Current feedback - Voltage feedback, how do I see the difference? - Page 2 - diyAudio
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Old 21st June 2004, 01:05 PM   #11
mikeks is offline mikeks  United Kingdom
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Quote:
Originally posted by AKSA
....... as I see it, at no stage would either diff pair device switch off completely until clip, or on those rare occasions when the feedback loop loses control.

Cheers


Hugh
There is no diff. stage in 'current feedback' arrangement....

In voltage feedback circuit, diff. stage normally used...and this goes into current clip when the tail source current is switched entirely from one member of the diff. stage to the other...

This will will not necessarily occur when the amp. goes into voltage clip at the TIS output....

...as 1st stage current clip is entirely a function of frequency, and the size of your minor loop comp. cap....

......assuming of course, that you've adopted single-pole minor-loop comp. in the first place........
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Old 21st June 2004, 01:10 PM   #12
mikeks is offline mikeks  United Kingdom
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Quote:
Originally posted by Ouroboros
You can run a current-feedback input stage in class-A, but it does mean that the dissipation in the current-mirror stages is rather high.

Normally the input stage will run in class AB, to ensure there's plenty of current available to charge and discharge the compensation cap between the output of the current mirrors and ground.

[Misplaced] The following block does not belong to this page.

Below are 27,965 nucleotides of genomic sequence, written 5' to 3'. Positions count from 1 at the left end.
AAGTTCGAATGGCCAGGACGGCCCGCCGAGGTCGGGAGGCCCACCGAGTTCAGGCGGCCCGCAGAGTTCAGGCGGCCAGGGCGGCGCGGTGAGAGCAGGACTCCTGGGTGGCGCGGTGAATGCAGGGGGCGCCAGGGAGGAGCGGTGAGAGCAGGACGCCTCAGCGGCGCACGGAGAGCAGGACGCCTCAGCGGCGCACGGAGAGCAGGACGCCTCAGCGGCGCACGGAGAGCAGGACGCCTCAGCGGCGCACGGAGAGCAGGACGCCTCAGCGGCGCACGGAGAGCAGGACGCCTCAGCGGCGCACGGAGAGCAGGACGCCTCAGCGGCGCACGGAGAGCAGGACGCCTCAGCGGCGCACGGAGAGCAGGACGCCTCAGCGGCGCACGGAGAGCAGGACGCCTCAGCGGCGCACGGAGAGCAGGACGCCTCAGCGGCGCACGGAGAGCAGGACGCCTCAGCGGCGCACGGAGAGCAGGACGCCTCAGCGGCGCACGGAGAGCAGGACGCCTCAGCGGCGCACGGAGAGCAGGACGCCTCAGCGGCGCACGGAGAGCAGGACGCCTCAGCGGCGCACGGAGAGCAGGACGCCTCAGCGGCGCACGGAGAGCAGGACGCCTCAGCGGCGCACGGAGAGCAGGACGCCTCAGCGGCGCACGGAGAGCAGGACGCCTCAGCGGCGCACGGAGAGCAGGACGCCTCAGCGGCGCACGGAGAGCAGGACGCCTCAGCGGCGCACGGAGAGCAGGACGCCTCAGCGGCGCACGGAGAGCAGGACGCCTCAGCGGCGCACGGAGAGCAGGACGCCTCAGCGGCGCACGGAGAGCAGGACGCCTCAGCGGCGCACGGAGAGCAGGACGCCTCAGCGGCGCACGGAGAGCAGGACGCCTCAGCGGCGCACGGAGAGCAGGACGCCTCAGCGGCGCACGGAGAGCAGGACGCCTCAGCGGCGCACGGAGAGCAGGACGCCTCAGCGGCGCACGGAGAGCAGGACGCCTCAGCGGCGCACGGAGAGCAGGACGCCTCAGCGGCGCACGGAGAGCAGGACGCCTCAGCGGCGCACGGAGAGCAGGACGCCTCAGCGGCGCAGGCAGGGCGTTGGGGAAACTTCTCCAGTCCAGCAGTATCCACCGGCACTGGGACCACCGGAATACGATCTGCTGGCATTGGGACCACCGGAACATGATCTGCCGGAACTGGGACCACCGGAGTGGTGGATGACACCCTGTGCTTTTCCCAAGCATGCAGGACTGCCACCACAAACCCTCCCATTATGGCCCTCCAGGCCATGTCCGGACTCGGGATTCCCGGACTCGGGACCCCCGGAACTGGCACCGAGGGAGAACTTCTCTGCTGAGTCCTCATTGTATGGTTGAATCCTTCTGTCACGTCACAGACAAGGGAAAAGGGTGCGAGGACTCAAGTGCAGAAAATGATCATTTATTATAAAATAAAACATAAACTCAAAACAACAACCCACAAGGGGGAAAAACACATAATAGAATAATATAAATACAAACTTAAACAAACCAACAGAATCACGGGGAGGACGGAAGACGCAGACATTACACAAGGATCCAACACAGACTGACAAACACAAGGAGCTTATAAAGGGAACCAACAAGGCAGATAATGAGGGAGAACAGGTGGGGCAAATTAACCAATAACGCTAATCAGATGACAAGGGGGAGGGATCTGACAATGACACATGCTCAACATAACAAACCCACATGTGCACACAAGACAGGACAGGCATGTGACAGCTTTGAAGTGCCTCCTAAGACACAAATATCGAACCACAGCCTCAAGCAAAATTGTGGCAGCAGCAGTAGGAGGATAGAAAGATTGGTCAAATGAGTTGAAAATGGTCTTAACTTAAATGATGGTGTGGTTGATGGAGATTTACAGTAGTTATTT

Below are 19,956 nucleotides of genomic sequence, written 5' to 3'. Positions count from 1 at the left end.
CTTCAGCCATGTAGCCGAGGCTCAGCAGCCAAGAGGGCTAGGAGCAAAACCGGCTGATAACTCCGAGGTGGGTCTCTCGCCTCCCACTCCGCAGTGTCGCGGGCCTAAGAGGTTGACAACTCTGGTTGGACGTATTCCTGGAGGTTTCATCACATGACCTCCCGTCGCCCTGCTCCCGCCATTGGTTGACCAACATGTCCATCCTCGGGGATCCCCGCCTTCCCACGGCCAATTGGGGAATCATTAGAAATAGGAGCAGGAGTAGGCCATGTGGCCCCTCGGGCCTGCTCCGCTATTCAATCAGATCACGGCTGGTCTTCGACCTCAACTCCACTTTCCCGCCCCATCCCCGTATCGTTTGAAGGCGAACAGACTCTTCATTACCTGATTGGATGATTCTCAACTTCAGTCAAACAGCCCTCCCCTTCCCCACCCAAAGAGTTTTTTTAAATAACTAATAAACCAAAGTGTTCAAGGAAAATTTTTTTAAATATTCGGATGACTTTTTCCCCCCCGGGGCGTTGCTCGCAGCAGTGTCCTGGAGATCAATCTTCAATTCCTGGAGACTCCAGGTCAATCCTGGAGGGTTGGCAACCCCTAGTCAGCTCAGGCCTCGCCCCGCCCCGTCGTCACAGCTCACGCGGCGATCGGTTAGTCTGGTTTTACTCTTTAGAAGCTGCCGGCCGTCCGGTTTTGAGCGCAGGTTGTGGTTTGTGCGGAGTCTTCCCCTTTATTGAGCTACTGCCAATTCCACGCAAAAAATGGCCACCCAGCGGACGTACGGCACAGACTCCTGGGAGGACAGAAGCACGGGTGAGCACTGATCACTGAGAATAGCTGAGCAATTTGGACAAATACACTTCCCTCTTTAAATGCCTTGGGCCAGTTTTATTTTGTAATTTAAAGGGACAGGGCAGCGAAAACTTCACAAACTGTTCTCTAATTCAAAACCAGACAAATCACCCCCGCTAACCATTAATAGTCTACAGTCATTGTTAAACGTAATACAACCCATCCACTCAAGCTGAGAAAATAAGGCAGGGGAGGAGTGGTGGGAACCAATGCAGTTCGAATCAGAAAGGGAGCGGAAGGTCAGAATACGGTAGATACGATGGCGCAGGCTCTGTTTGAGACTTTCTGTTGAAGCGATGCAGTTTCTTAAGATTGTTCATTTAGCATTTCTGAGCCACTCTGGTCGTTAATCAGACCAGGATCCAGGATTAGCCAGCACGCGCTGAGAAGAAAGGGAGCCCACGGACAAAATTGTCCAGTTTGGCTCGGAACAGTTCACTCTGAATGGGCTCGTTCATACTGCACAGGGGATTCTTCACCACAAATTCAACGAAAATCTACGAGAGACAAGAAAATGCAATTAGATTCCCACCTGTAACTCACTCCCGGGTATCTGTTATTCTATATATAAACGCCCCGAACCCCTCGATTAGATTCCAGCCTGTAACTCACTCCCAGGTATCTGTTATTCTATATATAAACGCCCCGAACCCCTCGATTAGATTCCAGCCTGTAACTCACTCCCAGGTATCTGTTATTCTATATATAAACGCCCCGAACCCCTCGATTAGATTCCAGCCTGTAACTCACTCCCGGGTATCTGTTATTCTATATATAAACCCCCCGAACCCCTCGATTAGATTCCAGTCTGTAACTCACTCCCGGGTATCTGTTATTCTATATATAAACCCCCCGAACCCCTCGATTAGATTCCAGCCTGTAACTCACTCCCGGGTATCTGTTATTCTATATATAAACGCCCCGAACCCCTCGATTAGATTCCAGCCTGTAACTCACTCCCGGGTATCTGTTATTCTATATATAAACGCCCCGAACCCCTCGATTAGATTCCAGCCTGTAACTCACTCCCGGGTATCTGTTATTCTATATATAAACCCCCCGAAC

Correct in all respects....
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Old 21st June 2004, 01:47 PM   #13
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John,

Sorry if I was unclear. I know both you and Gilbert are native
speakers of english. By different languages I meant the kind
of differences in terminology that often arises even between
people in neighbouring fields of technology. What I meant
was that perhaps there were people like Gilbert who knew
about the phenomenon, as he claims, but that he didn't
realize TIM as described by audio people had anything to
do with this. Or perhaps that is not the case? Anyway, as
Upupa Epops said, it is not really that important who was
first. It was unnecessary of me to mention it in the first
place since I didn't mean to start a debate on whether
Gilbert was right or not on this.
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Old 21st June 2004, 04:30 PM   #14
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Quote:
Originally posted by mikeks
Would avoid 'current' feedback in audio applications, as the input stage operates in class-AB at the feedback node.
Why would you care, since you can't hear the difference anyway?
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Old 21st June 2004, 05:08 PM   #15
dimitri is offline dimitri  United States
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Quote:
Why would you care, since you can't hear the difference anyway?
"Oh, sure" john curl (r)
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Old 21st June 2004, 06:37 PM   #16
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This is the situation, folks. There are many feedback related events that generate distortion. TIM (SID), PIM, load instability, and higher order conversion from lower order nonlinearities.
A sufficent slew rate, coupled with a linear input stage, eliminates just TIM.
Please remember, that 30 years ago, when we were wondering what was wrong with our audio designs, 0.5 V/us was considered by MANY COMPANIES as sufficent. This included tape recorders, studio boards, phono input stages, etc, etc. We had to FIGHT to get people to understand that simple slew rate was a worse case situation, AND that the distortion started building 5-10 times BELOW slew rate.